New research published by the CIPD suggests that around 1.3 million people are engaged in the UK ‘gig’ economy – the term used to describe flexible, short-term working arrangements, typically managed through digital platforms.
The ‘gig’ sector has attracted a great deal of press attention in recent months as a string of high profile cases have gone before the Tribunals, testing existing assumptions about the employment status of individuals working for major players in the industry.
Recent protests over pay and other terms have been viewed by many as symptomatic of a wide-spread disgruntlement amongst gig-economy workers over their employment status and legal rights. However, the CIPD’s research reveals a more complex picture, with a significant proportion of gig-economy workers reporting that they are happy with their working circumstances and enjoy the flexibility offered by gig-work, often using it to supplement an alternative primary income. Nevertheless, the current law on employment status undoubtedly leaves companies and individuals operating in the gig-sector in a position of uncertainty regarding their legal rights and obligations and it’s of no surprise that there have been growing calls for the government to reform the law in this area to reflect modern working practices.
The law currently recognises three main categories of employment status. At one end are employees – those working under a contract of employment and whose working arrangements are, to a large extent, controlled by their employer. The quid pro quo of this ‘master-servant’ relationship is the enjoyment of the full extent of legal rights and protections afforded by UK employment laws. At the other end of the spectrum are self-employed contractors – those running a business on their own account – who are largely unprotected by employment laws.
Somewhere in between these two categories sit ‘workers’, a statutory creature, who are subject to a greater degree of control than contractors, but whose working arrangements do not reach the high ‘pass mark’ required for full employment status. ‘Workers’ benefit from a limited, albeit important, set of employment rights, including holiday and sick pay, national minimum wage and protection from discrimination. A key element of ‘worker’ status is the existence of an obligation on the worker to perform work personally. Recent case law has confirmed that an unrestricted ability to appoint a substitute to carry out a particular job on the worker’s behalf will usually present a bar to the individual establishing worker status (providing that the right can be freely exercised in practice).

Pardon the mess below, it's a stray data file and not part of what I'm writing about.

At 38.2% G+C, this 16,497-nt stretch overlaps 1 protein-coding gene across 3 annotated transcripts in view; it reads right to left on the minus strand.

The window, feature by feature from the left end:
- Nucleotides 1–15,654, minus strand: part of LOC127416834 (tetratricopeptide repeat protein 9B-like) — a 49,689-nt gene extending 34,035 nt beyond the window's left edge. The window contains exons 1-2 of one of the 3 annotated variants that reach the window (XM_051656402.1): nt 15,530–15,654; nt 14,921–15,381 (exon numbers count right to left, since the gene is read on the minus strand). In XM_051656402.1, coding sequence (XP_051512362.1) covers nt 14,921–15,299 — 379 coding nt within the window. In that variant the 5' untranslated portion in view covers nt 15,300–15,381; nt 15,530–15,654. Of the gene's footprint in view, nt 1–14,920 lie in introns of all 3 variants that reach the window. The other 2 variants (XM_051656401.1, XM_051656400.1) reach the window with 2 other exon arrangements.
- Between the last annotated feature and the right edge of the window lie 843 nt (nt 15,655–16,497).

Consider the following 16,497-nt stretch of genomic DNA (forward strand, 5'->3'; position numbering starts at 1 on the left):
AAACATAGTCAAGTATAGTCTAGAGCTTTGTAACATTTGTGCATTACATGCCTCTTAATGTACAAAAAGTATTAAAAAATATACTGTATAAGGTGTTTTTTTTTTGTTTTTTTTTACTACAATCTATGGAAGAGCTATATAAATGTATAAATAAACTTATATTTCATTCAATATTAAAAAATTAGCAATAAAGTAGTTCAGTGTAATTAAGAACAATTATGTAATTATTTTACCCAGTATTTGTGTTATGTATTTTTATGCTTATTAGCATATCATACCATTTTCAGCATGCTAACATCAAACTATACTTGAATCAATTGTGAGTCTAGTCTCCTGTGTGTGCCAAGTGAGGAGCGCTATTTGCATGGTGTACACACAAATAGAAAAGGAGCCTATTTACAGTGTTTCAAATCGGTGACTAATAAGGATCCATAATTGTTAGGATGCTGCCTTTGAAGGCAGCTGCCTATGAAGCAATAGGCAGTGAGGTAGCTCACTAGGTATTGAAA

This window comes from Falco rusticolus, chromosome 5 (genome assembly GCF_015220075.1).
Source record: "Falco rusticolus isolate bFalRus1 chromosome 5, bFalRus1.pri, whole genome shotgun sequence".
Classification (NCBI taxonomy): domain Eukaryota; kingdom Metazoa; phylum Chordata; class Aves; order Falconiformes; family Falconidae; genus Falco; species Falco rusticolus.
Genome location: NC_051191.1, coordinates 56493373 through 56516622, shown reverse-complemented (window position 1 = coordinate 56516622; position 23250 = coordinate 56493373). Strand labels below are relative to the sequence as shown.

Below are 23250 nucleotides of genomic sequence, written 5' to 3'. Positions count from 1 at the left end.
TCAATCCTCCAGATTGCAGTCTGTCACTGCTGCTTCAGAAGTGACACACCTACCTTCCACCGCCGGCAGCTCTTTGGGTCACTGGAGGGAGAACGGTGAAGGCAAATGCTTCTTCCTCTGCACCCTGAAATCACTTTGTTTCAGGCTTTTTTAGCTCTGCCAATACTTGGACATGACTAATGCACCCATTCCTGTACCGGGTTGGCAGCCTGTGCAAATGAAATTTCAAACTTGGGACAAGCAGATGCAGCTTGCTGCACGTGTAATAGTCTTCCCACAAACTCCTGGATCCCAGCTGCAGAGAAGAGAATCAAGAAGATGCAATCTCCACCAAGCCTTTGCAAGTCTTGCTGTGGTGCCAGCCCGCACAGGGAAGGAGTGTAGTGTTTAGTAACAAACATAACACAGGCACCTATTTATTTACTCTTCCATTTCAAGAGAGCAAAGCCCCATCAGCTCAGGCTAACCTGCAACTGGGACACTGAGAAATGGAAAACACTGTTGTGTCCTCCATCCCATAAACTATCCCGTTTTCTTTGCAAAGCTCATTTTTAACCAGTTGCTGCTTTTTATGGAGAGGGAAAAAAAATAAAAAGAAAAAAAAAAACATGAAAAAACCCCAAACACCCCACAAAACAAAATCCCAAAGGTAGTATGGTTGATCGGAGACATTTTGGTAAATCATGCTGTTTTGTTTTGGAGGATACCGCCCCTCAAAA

In a widely-reported decision, an Employment Tribunal recently determined that Uber drivers were ‘workers’ for the purposes of certain employment legislation and therefore qualified for ‘worker’ rights such as those mentioned above. A similar decision has since been reached in a case concerning a cycle courier for Citysprint. Whilst these cases were first instance decisions and not therefore binding, businesses operating under ‘gig’ models may be concerned that the direction of travel in recent case law appears to be towards an increased recognition of worker status in the ‘gig’ sector. However, businesses should keep in mind that question of employment status is extremely fact-sensitive and it is often difficult to draw any concrete conclusions from previous cases given the complexity of the factual analysis underpinning any particular decision. The boundaries of the current legal tests will continue to be tested as more cases go through the Courts and Tribunals this year, and businesses operating ‘gig’ models will want to maintain a watchful eye on any developments that might impact them in the coming months, seeking specialist advice where needed.
Legislative reform on the horizon?
It remains to be seen whether the government will seek to simplify the current rules on employment status through legislative change, as has been widely suggested. Earlier this month, Matthew Taylor, who is leading an independent review of modern employment practices, reported that Theresa May is supportive of proposals to overhaul of workers’ rights to reflect 21-century working practices. We will have to wait until June this year when the Taylor Review is due to be published to see what recommendations are put forward. In the meantime, we expect the gig-economy to remain a hot topic as further decisions emerge from the Courts and Tribunals and the wider political implications of the gig economy continue to be debated.